I was reading a letter to the Davis Enterprise discussing citizen patrols and whether citizens should be patrolling neighborhoods.
They then write, “Our police should be given every possible tool to address this situation, immediately! Let’s break out some of those tax revenues we’re getting.”
The letter continues: “Wake up, City Council.”
Earlier this week, another writer in a letter to the editor said, “I have a great deal of respect for our law enforcement officers. They have an extremely difficult job, and often perform it without much thanks or recognition.”
They continue: “Having said that, I think it is time to start asking some difficult questions regarding the wave of brazen burglaries that have been casting a pall over my neighborhood. Questions like, what percentage of department resources have been dedicated to solving these crimes? Like, is it time to divert all officers from parking and traffic enforcement? Like, does our Police Department need additional resources to solve these crimes, and prevent any further property loss, or worse?”
And the writer concludes, “Questions like, at what point do we decide a rising crime rate is unacceptable, and hold our elected officials responsible?”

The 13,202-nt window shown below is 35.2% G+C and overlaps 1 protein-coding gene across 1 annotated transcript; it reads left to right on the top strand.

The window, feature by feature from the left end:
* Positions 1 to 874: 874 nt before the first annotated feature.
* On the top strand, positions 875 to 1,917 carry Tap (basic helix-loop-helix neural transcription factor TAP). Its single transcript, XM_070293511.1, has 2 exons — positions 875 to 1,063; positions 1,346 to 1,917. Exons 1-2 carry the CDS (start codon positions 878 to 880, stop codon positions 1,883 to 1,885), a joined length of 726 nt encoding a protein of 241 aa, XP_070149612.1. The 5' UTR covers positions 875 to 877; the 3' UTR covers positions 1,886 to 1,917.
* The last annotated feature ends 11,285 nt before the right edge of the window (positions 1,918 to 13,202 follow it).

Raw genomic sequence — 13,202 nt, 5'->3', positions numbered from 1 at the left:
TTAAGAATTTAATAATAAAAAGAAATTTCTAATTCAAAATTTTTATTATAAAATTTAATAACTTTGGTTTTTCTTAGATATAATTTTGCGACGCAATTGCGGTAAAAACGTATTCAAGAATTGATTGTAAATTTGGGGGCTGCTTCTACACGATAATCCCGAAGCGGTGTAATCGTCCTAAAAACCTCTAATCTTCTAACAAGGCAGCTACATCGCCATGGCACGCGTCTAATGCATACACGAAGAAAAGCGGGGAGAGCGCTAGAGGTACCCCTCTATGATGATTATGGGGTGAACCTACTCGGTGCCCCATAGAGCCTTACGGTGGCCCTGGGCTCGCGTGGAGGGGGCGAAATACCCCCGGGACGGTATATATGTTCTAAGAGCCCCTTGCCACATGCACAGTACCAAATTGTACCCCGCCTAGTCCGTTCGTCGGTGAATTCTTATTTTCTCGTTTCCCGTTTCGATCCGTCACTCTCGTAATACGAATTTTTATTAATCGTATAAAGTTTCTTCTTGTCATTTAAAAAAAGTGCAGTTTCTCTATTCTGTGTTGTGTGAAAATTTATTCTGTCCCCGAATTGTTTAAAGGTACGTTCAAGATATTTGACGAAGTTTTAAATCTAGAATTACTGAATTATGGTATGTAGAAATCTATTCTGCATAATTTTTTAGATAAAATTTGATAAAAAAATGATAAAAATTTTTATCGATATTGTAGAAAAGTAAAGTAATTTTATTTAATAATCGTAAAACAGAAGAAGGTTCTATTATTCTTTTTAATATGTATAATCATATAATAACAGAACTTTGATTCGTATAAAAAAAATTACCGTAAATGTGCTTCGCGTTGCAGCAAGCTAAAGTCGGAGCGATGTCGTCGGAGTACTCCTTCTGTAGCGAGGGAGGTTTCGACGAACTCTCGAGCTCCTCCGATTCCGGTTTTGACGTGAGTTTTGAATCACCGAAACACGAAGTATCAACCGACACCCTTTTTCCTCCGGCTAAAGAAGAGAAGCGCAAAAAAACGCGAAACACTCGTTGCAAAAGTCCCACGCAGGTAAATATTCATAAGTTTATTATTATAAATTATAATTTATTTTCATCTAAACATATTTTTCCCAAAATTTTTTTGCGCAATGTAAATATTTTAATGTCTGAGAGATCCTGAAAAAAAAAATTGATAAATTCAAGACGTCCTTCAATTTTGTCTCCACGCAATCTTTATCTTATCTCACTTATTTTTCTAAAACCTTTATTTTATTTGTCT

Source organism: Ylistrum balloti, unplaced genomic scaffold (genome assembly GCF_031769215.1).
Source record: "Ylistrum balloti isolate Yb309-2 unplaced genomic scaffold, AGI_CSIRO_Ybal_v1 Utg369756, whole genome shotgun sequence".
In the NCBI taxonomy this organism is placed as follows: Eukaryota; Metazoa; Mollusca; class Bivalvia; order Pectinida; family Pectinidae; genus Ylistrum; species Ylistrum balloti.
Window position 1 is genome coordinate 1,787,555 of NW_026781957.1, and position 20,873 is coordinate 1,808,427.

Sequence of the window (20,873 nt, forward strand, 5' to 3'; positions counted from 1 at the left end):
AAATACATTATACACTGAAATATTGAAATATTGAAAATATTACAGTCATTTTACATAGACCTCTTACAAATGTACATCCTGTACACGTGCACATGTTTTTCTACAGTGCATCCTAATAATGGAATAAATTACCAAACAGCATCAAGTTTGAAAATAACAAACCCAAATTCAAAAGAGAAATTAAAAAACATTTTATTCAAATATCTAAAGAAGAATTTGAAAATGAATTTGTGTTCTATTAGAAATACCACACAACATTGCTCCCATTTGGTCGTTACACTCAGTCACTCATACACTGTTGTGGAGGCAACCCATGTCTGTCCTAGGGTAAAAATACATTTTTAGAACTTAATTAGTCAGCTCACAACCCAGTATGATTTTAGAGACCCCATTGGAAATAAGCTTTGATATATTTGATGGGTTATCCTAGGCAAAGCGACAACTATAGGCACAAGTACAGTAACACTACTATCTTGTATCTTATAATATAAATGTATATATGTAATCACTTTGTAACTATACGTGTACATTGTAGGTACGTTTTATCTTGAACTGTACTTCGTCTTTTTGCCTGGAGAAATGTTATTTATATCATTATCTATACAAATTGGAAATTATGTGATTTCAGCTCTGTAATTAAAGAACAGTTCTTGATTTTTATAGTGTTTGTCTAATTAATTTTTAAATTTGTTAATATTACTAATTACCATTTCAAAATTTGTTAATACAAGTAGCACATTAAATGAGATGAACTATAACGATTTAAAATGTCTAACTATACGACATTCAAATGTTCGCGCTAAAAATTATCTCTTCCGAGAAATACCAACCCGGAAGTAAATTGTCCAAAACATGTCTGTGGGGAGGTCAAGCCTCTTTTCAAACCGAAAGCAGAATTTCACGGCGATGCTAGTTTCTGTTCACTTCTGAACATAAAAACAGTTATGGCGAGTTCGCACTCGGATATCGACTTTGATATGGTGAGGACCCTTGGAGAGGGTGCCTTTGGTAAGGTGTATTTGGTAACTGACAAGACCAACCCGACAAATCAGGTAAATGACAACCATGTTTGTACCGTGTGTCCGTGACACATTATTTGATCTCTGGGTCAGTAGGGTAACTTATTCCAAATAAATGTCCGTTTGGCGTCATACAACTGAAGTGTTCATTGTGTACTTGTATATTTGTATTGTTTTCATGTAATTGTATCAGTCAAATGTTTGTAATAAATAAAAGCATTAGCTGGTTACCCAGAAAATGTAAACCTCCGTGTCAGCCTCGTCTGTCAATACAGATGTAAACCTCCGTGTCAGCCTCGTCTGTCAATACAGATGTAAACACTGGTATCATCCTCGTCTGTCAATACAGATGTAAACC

There is really so much that needs to be written in response to this, starting with, people need to pay more attention to their local governance before they whip out their pens and/or keyboards and fire off angry letters to the local editor.
Neither of these people really seem to understand the extent to which the city is hamstrung and cash-strapped right now. We have had to close pools, cut back on city services, and somehow these guys believe that there is tax revenue that can be pumped into police.
Things have been too busy to follow up on this, but it needs to be said, I was in a ride-along back in February with the Davis Police. And the guy was driving around in a car with no computer, no cage in the back; it was basically a regular vehicle with police indicia slapped on the side and fitted with a siren and lights.
I asked him about it, and apparently the police do not have enough cars. So he drives around on a beat that looks for drunk drivers and other problem drivers, and if he stumbles upon a “bad guy” he has to call for someone else to transport the bad guy.
I am no staffing expert, but I have to believe that a city like Davis is very difficult to properly staff. There are nights when literally nothing is going on. Some of the cases that we have followed from Davis are frankly ludicrous.
On the other hand, the setup of Davis and its lack of personnel makes it vulnerable in times like these to waves of crime.
This has been a concern of ours for some time. We have a fire department that rarely fights real structure fires and yet has 12 firefighters on duty at any given time. On a good night we have five or six police officers in apparently antiquated vehicles trying to protect our city from real crimes.
We have had more burglaries in the last three months than we have real fires in the last five.
And yet when the city has cut personnel, it always been in a uniform way, not in a way that analyzes actual need.